Hochul veto bill that would extend pension benefits to rangers and conservation officers

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ALBANY – Governor Kathy Hochul has vetoed a bill to establish the retirement eligibility of rangers and environmental conservation officers on a par with other law enforcement agencies of State.

Hochul attributed his rejection to his view that benefit adjustments should be negotiated. She added that the state budget did not include funds to offset the cost.

The bill provided for a one-time contribution of $ 48.2 million. The first annual contribution ending in March would have cost about $ 4.7 million, according to the law.

Hochul’s layoff disappointed lawmakers and the New York Police Benevolent Association, who said the longer length of service required for pension benefits made it more difficult to recruit and retain environmental officers, by especially in the north of the state. A vote of exemption seems unlikely.

State Senator Andrew Gournardes, a Democrat from Brooklyn, introduced the measure to make the benefit available after 20 years of service, five years earlier than today. He reportedly covered environmental conservation officers, park rangers, state environmental conservation department police officers, regional state park police, and university police.

Matthew Krug, director of environmental conservation officers and investigators for the PBA, said state police and other agencies were getting many more applicants for higher paying jobs and earlier retirement. Fewer than 2,000 candidates took the civil service exam for conservation officers in 2019, Krug said, while 18,000 people took the state police exam. The governor’s veto was another blow to his colleagues, who work in shifts with more than 60 vacancies statewide, Krug said.

The bill would be very beneficial for recruiting officers for the New York City area, said Krug, where more investigators are needed to collect evidence of industrial pollution crimes and control the illegal trade in endangered species. It would also help with recruiting in the upstate, he said, where tasks continue to grow.

Late last year, Hochul signed a bill giving DEC officers the task of inspecting boats for invasive species. Similar regulations concerning the transport of firewood were adopted a few years ago.

“They don’t give us extra people to apply it,” Krug said. “You can’t keep stacking more stuff. “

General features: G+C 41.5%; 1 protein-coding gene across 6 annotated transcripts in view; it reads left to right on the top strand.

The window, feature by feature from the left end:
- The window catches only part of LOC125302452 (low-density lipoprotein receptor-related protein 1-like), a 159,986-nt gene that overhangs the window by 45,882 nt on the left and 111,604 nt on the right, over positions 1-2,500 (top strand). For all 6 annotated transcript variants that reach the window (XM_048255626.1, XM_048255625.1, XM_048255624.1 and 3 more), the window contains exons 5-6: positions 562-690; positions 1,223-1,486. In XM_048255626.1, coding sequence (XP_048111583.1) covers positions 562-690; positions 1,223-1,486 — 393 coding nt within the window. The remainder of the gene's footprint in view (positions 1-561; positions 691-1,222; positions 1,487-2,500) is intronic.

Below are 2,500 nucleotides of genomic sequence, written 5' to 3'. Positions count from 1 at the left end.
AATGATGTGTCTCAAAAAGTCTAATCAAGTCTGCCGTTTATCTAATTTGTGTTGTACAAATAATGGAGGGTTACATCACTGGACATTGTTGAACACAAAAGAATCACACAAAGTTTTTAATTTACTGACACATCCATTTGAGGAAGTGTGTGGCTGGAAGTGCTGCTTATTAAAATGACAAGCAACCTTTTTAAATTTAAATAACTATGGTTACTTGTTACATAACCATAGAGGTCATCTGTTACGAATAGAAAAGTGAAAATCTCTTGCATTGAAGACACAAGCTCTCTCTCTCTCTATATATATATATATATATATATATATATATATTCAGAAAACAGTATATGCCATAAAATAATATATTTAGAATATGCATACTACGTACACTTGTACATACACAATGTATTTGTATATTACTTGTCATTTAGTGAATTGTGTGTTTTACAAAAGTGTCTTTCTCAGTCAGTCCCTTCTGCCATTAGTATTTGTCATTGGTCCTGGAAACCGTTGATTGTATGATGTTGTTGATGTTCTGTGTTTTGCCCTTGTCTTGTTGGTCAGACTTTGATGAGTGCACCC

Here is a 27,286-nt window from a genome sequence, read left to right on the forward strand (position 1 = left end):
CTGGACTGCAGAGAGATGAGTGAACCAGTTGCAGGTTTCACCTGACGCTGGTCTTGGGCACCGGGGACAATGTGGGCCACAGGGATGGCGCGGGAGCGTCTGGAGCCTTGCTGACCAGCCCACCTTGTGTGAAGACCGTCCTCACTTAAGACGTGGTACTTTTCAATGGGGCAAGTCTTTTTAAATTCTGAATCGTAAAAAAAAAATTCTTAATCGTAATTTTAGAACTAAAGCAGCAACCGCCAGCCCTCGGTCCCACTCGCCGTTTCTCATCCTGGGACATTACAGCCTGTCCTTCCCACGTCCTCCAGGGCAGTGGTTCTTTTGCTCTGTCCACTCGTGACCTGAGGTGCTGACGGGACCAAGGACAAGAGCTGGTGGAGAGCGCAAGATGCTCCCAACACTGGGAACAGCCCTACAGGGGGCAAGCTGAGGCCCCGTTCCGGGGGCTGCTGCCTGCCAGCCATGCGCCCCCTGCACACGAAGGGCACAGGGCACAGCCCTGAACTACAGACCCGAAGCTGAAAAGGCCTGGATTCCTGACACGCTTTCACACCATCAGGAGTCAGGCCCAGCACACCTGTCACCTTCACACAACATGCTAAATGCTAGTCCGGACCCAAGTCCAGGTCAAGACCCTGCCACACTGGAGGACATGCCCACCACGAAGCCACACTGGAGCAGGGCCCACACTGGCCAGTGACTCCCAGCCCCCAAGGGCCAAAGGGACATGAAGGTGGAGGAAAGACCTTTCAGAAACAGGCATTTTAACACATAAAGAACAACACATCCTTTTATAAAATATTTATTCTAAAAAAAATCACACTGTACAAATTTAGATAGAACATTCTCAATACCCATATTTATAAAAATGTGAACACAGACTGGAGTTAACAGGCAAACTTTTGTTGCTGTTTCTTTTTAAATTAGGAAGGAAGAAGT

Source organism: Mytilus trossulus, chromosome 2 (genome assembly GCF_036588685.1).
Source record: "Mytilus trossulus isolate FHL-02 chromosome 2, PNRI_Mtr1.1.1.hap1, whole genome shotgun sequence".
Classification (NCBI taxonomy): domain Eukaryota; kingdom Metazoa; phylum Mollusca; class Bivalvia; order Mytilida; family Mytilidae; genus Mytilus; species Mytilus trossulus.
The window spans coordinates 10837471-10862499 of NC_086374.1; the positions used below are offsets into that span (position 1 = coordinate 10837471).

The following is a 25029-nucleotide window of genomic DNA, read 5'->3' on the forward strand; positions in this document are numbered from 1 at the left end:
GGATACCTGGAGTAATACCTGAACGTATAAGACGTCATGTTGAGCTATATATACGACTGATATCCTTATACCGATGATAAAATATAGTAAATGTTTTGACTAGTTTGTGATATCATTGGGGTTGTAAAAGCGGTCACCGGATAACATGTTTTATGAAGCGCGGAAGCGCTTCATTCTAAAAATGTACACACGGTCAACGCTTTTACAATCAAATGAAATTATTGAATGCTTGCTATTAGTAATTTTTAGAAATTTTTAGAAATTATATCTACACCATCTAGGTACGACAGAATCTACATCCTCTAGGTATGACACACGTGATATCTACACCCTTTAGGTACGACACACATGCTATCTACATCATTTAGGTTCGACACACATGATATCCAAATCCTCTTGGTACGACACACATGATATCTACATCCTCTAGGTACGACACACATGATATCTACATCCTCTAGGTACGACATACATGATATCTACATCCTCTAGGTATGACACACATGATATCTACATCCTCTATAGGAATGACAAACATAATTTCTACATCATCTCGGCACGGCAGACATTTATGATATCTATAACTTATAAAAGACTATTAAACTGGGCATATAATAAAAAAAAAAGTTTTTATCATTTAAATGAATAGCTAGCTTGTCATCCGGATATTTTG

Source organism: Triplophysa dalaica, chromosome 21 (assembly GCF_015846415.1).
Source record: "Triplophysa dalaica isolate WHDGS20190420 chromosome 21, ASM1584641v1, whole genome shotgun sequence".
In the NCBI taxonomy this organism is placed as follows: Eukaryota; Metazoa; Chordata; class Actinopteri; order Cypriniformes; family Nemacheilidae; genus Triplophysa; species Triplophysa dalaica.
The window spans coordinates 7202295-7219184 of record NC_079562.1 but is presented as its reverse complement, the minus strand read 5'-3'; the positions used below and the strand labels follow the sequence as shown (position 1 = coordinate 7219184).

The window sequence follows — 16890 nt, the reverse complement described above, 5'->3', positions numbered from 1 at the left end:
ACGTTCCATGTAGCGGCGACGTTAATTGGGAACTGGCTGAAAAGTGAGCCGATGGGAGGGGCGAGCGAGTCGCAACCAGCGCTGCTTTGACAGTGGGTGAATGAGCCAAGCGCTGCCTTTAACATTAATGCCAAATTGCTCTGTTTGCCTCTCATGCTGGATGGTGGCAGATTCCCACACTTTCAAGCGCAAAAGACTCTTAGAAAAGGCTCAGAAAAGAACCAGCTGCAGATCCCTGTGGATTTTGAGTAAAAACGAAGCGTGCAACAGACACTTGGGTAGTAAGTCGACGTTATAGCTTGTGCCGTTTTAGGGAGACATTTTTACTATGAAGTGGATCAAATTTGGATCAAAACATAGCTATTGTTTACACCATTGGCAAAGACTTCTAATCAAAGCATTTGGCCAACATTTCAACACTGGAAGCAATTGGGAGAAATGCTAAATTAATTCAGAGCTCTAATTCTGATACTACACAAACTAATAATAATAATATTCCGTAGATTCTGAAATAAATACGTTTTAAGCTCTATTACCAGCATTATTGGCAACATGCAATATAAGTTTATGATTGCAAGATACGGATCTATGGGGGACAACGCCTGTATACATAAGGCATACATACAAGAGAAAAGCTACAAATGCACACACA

Krug, who covers the Washington County area, said a retirement after 20 years of service is desired because of the toll the work can take on officers. He and his colleagues were injured in incidents such as assisting mountain hikers and chasing intruders.

In her Dec. 29 veto, Hochul said she was aware of “growing concern about the current level of pension benefits and its impact on the ability of agencies to recruit and retain the best agents.” She suggested meeting this year to discuss the matter.

Police union spokesperson Michael Bucci said they were ready to negotiate a contract with the governor, saying a deal was almost three years behind schedule. He envisioned the pension plan being part of the next budget negotiations.

In an emailed statement, Gournardes said he looked forward to meetings and did not expect the state legislature to overturn Hochul’s veto despite overwhelming legislative support for the draft. law. Two-thirds of the legislature is expected to vote in favor of overturning a veto, a rare and unexpected event in this case, said MP Billy Jones, D-Chateaugay Lake.

“I think we’re planning to come back and work on it,” Jones said. “We want to keep this workforce. We need that workforce, especially here in the Adirondacks.

State Senator Dan Stec, R-Queensbury, said he understood Hochul’s position on the expense, but still believed she should have signed it. “We should try to support law enforcement in any way we can,” he said.

A version of this story appeared on AdirondackExplorer.org.


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